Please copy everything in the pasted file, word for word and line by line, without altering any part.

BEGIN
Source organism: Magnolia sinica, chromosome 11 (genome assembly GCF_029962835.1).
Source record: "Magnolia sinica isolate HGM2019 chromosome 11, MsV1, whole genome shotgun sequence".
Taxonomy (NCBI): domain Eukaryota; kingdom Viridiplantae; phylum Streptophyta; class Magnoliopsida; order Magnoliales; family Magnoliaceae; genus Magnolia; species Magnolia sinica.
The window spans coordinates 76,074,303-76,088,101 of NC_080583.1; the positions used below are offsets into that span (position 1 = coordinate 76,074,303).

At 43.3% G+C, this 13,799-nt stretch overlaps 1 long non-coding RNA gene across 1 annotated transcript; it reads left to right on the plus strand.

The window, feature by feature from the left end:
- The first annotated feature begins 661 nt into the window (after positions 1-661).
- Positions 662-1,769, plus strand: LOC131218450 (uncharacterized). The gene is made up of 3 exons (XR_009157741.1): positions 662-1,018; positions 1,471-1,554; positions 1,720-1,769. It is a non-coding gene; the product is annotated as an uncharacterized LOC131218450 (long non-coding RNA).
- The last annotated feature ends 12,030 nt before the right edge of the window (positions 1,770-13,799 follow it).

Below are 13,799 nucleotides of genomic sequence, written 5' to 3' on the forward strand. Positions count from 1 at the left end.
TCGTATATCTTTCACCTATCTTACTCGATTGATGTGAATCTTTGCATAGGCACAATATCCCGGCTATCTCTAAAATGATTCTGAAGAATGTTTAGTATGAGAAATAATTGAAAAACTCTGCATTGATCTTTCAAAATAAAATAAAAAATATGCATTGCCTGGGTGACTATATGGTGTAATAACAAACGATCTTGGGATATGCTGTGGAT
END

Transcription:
Source organism: Magnolia sinica, chromosome 11 (genome assembly GCF_029962835.1).
Source record: "Magnolia sinica isolate HGM2019 chromosome 11, MsV1, whole genome shotgun sequence".
Taxonomy (NCBI): domain Eukaryota; kingdom Viridiplantae; phylum Streptophyta; class Magnoliopsida; order Magnoliales; family Magnoliaceae; genus Magnolia; species Magnolia sinica.
The window spans coordinates 76,074,303-76,088,101 of NC_080583.1; the positions used below are offsets into that span (position 1 = coordinate 76,074,303).

At 43.3% G+C, this 13,799-nt stretch overlaps 1 long non-coding RNA gene across 1 annotated transcript; it reads left to right on the plus strand.

The window, feature by feature from the left end:
- The first annotated feature begins 661 nt into the window (after positions 1-661).
- Positions 662-1,769, plus strand: LOC131218450 (uncharacterized). The gene is made up of 3 exons (XR_009157741.1): positions 662-1,018; positions 1,471-1,554; positions 1,720-1,769. It is a non-coding gene; the product is annotated as an uncharacterized LOC131218450 (long non-coding RNA).
- The last annotated feature ends 12,030 nt before the right edge of the window (positions 1,770-13,799 follow it).

Below are 13,799 nucleotides of genomic sequence, written 5' to 3' on the forward strand. Positions count from 1 at the left end.
TCGTATATCTTTCACCTATCTTACTCGATTGATGTGAATCTTTGCATAGGCACAATATCCCGGCTATCTCTAAAATGATTCTGAAGAATGTTTAGTATGAGAAATAATTGAAAAACTCTGCATTGATCTTTCAAAATAAAATAAAAAATATGCATTGCCTGGGTGACTATATGGTGTAATAACAAACGATCTTGGGATATGCTGTGGAT